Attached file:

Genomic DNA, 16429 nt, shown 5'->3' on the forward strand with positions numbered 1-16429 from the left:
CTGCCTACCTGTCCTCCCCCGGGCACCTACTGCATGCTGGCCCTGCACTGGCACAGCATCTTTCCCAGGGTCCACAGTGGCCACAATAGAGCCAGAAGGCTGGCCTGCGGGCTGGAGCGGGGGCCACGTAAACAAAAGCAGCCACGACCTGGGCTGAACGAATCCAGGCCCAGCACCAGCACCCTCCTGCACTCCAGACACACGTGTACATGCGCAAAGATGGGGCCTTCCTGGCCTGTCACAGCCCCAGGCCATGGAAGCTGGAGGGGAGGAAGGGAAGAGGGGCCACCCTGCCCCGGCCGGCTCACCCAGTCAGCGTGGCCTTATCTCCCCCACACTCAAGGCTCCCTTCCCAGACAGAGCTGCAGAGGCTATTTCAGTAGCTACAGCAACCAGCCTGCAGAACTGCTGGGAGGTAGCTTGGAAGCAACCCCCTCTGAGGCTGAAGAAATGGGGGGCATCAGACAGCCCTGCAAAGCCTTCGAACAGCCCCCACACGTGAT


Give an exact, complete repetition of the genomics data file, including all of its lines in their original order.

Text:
Genomic DNA, 16429 nt, shown 5'->3' on the forward strand with positions numbered 1-16429 from the left:
CTGCCTACCTGTCCTCCCCCGGGCACCTACTGCATGCTGGCCCTGCACTGGCACAGCATCTTTCCCAGGGTCCACAGTGGCCACAATAGAGCCAGAAGGCTGGCCTGCGGGCTGGAGCGGGGGCCACGTAAACAAAAGCAGCCACGACCTGGGCTGAACGAATCCAGGCCCAGCACCAGCACCCTCCTGCACTCCAGACACACGTGTACATGCGCAAAGATGGGGCCTTCCTGGCCTGTCACAGCCCCAGGCCATGGAAGCTGGAGGGGAGGAAGGGAAGAGGGGCCACCCTGCCCCGGCCGGCTCACCCAGTCAGCGTGGCCTTATCTCCCCCACACTCAAGGCTCCCTTCCCAGACAGAGCTGCAGAGGCTATTTCAGTAGCTACAGCAACCAGCCTGCAGAACTGCTGGGAGGTAGCTTGGAAGCAACCCCCTCTGAGGCTGAAGAAATGGGGGGCATCAGACAGCCCTGCAAAGCCTTCGAACAGCCCCCACACGTGAT